Big Ten: 5

Big 12: 4

Big East: 4

ACC: 3

SEC: 2

A10: 2

Pac-10: 1

Horizon: 1

Missouri Valley: 1

Mountain West: 1

West Coast: 1

Wow. I really did not set out to show that the Big Ten is overhyped, but there it is. Maybe we can find some happy news on the other side of the coin - here's the 25 most underhyped teams:



The numerical values of these rankings are a little more iffy than the previous list, since the top consists mostly of teams with which I had to "fill in the blanks," but the overall order seems to make sense. Kansas State received zero votes in either poll, yet is #12 in the nation according to Pomeroy. Here's the conference breakdown for this list:

Pac-10: 5

Big 12: 4

Big East: 3

Mountain West: 3

SEC: 2

Big Ten: 2

ACC: 2

A10: 1

Conference USA: 1

Horizon: 1

West Coast: 1

The Pac-10 has only one team that's overhyped (UCLA, just barely overhyped at that), and has 5 teams that are underhyped (although that includes 3 teams that can't really complain much). The Mountain West is the other conference with a legitimate gripe - they have 3 underhyped teams (BYU, San Diego State, and Utah) and just one overhyped team (UNLV).

So, it looks like maybe there isn't so much of an "east coast bias" as there is a "anti-west coast bias" - that may just be semantics to some, but I think it's a much more accurate statement. The midwest and southern conferences seem to get their due just as much as their east coast brethren, but the guys tipping off games at 10:30pm Eastern on Fox Sports Net (or, worse yet, The Mountain) seem to be vastly under-appreciated.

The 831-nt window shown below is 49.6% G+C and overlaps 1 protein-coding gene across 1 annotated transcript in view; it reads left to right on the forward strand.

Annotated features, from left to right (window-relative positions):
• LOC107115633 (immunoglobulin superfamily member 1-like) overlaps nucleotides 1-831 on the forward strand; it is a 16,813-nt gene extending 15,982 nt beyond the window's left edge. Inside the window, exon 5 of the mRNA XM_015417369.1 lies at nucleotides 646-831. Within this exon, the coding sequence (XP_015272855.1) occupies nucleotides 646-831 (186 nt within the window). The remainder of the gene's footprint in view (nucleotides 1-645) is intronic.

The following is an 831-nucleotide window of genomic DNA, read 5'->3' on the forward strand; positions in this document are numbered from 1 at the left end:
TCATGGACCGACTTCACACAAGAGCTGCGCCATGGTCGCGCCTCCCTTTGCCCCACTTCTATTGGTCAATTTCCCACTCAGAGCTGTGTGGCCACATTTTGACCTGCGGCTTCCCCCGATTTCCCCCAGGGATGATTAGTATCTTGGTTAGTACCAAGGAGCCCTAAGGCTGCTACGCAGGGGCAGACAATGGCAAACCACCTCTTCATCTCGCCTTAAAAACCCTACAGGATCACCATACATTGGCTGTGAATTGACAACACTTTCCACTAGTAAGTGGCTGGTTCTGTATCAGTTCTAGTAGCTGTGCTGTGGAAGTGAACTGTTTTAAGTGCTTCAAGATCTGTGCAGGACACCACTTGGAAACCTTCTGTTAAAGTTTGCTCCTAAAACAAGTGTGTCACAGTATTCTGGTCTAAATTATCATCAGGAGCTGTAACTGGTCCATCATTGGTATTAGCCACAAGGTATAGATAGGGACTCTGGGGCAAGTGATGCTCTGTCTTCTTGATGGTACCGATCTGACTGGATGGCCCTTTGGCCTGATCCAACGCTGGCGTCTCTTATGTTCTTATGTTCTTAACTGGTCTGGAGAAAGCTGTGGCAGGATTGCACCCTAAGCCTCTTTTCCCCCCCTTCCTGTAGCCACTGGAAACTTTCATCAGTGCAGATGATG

3 comments:

Taylor said...

Nice post, but I do take issue with using Ken Pomeroy as the baseline. In my opinion, Greenfield, who has been at this for a long time (see teamrankings.com) and Sagarin (see http://www.usatoday.com/sports/sagarin/bkc0809.htm) are far better (with Greenfield being the superior ranker in my opinion). And both have far smaller gaps between voters and their rankings.

Pomeroy's rankings are okay, but they seem derivative of his predecessors without refining at all. Just my two cents.

Mike said...

Thanks for the feedback - I honestly have never spent much time looking at Greenfield's rankings, although they look pretty interesting. I wish there was more transparency in the methodology, but I guess that's the nature of the beast when you're providing something that is subscription-based.

Again, thanks for the input.

Mike P. said...

Nice post, and while Pomeroy has a decent idea, its flawed for a couple reasons. In basketball, more so than football, margin of defeat and margin of victory are tough to measure. The reason being, fouls leading to larger than actual score victories, blowouts that are closer than they appear, etc. Using margin of victory/defeat opens a can of worms that really can't be measured effectively. Last but not least, again very tough to judge home court advantage, and to apply a blanket advantage is flawed from the basis that playing at Michigan State is much different than playing at Northwestern.